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Film Review - Attack of the Clones
Well it has been another three years and it's time to raise the bar, whip out a new Star Wars!
Episode 2, Attack of the Clones, picks up ten years after The Phantom Menance. The Republic is beginning to split at the seems. The film starts with a spectacular assassination attempt. Intrigue and mystery is a signature element in Clones. Obi-Wan Kenobi and Anakin Skywalker are assigned to protect the target of this attempt, Senator Amidala. Soon Skywalker and Amidala are exchanging spit.
Meanwhile, Obi-Wan has tracked the bounty hunter responsible for the attack and discovers that someone placed an order for a clone army ten years ago, it's ready for delivery.
This is the most complex episode of the Star Wars saga. I have to say it is the best acted. Most notably Natalie Portman brought a full range of emotions to the screen. Hayden Christensen as Anakin has a shorter range, but it's still a cut above what we saw in the original trilogy. (We even learn where Luke gets his whining from.)
What starts to be revealed in this episode is the careful twisting and planning by Supreme Chancellor Palpatine. In Phantom Menace, his plot was to become Chancellor, in Clones it is to gain emergency powers and take control of the clone army, the future Stormtroopers of the Galactic Empire. But if you think about it, you see that Palpatine is even subtly manipulating Skywalker, putting little messages in his ear about how he will be the most powerful Jedi ever. Has he seen the little spark of the Dark Side of the Force in Skywalker? And having Anakin protect Amadala is his idea too. Did he see a romance possible that would help corrupt Anakin?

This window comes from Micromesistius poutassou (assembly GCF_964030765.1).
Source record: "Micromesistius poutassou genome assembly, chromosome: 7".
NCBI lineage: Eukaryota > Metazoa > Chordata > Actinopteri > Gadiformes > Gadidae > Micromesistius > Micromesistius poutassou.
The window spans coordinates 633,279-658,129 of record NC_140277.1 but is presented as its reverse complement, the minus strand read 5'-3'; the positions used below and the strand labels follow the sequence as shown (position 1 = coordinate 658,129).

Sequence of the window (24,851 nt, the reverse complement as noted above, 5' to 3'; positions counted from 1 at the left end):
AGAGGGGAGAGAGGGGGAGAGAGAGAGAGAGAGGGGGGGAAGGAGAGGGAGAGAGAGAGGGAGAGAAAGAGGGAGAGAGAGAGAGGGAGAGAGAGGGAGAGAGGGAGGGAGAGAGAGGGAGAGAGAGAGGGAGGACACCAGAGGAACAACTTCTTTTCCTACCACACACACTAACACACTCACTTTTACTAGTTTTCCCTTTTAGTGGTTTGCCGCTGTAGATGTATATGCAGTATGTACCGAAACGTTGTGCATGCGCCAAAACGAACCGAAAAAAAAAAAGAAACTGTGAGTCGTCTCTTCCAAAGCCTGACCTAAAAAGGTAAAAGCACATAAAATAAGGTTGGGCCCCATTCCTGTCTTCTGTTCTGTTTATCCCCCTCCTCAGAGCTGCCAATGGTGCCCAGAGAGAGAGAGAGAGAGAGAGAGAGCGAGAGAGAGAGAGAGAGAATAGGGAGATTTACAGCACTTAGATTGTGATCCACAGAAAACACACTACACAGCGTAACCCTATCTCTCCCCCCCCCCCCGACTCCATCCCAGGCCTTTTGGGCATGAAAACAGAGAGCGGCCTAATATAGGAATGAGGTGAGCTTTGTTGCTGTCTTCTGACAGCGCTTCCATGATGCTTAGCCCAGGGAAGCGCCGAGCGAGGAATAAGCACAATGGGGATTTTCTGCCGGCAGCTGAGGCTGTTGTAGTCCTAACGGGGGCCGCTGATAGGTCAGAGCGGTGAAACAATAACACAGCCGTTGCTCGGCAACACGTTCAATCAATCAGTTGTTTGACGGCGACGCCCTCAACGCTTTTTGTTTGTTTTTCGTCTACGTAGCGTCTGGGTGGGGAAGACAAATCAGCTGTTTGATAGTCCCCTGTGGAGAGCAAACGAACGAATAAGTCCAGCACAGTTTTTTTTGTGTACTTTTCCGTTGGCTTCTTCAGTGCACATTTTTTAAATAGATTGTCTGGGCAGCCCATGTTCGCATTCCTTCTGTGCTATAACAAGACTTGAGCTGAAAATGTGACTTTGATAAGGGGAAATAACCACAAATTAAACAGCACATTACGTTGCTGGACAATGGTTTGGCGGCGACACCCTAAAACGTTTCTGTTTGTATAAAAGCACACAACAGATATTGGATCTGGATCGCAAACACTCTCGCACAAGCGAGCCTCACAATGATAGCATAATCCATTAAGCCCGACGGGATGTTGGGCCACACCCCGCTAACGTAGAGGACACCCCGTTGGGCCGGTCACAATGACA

John Williams in the big hero in Clones. Williams has created a new masterpiece score, and has weaved into his new pieces tiny hints of themes from the original trilogy. This is key in bringing all of these story elements together. It's truly amazing to hear the Imperial March as the clone troopers head off to war in defence of the Republic. Only we know they will become Stormtroopers and that theme's meaning will come to mean oppression rather than freedom.
A new milestone has been hit in the creation of computer generated images. Many of the environments are not so simple anymore. Now weather is being depicted. The synthetic worlds are much more believable. In the computer generated environments the "camera" moves as if a real camera were there. This motion and the simulation of sudden and not smooth zoom at times gives Clones a feeling of a documentary during the battle scene.
Where the computer fails are those few shots where the characters (most notably Anakin) were portrayed by a computer model. The trouble is we have seen Hayden Christensen playing Anakin, and when a shot uses the computer model, it is only too obvious because it doesn't move like Hayden Christensen. The same flaw occurred in a few shots in Harry Potter and the Sorcerer's Stone.
Having seen Attack of the Clones both on traditional film release print and in a digital theater, I have to say you can tell a difference. The digital screening was much cleaner and a crisper image. George Lucas, who shot Clones 100 percent digital and has been pushing theaters to convert to digital projection is validated when you compare digital and film prints.
Technology aside, even Lucas says it's all about the story. On that subject I can only say I wish these films had been shot and presented in the correct order. The trouble is we know what is going to happen next, because there is only one more film between Clones and A New Hope. Just image how great it would be to go see Episode Three and not know that Anakin will be Darth Vader at the end.
But to be fair, this is the best Star Wars movie to date.
Directed by George Lucas
Released in 2002
MPAA Rating: PG
Reviewed by Mongo